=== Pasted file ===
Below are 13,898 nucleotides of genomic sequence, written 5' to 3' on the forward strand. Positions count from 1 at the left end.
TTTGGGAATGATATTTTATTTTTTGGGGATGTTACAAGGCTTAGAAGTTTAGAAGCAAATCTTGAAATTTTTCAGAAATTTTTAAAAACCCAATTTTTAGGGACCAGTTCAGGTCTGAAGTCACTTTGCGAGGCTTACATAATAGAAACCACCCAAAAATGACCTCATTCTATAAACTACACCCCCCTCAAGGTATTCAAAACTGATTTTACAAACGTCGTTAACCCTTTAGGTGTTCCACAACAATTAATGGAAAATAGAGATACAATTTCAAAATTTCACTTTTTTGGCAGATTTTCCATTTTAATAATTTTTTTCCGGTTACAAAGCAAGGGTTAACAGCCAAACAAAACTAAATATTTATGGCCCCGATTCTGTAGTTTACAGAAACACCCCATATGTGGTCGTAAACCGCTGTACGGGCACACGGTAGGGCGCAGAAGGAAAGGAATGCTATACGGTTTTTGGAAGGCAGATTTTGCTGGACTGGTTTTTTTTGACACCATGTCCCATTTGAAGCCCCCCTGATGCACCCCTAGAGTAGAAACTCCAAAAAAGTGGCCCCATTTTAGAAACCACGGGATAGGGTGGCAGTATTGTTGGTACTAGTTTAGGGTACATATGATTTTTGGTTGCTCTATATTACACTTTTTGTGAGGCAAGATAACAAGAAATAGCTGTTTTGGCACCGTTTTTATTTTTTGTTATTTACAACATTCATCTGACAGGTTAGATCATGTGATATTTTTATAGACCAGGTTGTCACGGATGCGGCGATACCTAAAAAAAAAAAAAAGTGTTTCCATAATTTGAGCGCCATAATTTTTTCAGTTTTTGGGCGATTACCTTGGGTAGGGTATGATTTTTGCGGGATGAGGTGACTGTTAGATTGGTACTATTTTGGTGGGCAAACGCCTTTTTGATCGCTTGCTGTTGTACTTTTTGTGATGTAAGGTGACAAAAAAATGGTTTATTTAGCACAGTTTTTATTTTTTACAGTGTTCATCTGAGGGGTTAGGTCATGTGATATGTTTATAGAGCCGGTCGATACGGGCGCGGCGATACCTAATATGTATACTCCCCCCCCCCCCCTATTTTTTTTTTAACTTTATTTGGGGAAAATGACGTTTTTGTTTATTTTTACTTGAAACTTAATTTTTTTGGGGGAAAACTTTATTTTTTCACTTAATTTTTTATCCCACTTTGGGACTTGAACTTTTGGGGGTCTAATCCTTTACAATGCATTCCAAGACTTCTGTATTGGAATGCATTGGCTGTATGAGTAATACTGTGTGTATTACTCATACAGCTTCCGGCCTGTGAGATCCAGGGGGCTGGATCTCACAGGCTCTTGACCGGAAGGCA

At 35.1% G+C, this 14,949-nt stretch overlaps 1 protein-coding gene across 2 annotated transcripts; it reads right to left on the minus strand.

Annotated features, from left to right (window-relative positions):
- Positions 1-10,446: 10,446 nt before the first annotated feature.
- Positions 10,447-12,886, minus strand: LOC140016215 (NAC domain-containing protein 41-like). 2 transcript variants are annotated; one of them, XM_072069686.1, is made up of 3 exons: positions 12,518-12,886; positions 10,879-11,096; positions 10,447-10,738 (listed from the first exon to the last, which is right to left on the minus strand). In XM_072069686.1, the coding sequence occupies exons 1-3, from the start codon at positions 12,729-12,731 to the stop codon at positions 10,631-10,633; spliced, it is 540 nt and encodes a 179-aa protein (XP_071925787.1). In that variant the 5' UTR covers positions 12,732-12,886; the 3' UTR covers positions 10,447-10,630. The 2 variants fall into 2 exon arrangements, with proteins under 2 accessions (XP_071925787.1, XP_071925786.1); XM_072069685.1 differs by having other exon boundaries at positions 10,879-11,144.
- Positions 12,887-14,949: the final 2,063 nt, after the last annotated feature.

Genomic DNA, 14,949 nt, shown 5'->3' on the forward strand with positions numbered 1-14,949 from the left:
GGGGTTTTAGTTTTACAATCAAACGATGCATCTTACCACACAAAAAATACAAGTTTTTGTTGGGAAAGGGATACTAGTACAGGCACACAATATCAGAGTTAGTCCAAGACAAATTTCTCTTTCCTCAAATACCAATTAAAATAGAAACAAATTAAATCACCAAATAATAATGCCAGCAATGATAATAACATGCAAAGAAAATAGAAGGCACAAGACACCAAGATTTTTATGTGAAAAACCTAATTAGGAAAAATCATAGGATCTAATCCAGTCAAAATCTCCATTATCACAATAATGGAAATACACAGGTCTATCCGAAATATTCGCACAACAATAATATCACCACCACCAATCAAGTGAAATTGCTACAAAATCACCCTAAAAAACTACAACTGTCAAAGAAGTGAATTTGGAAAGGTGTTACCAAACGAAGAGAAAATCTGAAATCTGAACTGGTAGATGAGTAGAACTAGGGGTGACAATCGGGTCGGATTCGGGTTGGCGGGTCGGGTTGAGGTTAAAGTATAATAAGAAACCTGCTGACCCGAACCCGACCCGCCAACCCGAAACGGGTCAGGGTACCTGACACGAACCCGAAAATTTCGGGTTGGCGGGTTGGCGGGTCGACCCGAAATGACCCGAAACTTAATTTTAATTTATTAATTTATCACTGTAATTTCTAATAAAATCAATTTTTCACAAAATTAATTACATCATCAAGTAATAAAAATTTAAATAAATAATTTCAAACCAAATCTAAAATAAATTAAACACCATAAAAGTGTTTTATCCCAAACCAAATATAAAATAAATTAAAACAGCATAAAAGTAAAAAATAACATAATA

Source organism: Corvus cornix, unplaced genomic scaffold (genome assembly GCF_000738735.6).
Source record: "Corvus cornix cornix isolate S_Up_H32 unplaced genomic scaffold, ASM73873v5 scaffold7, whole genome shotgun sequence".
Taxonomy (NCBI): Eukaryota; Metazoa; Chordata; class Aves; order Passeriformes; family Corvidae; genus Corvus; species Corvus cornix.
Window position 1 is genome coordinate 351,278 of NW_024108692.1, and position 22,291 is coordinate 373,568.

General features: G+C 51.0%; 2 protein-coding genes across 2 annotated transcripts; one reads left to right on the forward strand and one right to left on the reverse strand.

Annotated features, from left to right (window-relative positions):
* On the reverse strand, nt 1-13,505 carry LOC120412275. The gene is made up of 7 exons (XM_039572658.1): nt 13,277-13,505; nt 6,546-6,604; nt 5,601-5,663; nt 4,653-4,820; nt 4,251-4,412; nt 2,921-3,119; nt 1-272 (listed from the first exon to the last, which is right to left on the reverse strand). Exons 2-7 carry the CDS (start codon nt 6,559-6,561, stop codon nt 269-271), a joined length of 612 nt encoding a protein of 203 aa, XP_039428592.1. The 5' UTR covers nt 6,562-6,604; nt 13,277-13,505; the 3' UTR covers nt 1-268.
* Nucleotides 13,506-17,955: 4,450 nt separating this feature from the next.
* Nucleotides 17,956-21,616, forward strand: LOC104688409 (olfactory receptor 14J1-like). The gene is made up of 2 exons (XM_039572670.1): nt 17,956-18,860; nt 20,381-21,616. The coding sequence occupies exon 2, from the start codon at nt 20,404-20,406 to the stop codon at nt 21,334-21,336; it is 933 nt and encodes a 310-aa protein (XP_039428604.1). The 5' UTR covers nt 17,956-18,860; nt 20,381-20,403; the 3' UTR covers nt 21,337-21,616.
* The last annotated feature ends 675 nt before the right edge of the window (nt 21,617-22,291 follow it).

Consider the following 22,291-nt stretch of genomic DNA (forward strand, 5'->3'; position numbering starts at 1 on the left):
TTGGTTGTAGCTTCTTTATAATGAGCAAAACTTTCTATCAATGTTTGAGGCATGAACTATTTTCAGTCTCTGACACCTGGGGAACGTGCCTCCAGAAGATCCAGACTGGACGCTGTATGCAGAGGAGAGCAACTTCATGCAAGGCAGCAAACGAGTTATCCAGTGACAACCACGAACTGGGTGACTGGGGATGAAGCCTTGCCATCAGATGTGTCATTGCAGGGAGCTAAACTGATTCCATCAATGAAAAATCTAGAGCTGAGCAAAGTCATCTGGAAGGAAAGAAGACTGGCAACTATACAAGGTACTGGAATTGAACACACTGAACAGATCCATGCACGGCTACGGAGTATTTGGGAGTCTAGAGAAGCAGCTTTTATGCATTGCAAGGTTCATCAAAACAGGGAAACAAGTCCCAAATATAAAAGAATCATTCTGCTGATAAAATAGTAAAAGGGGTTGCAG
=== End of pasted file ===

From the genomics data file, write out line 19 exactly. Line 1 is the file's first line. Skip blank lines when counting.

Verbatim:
* The last annotated feature ends 675 nt before the right edge of the window (nt 21,617-22,291 follow it).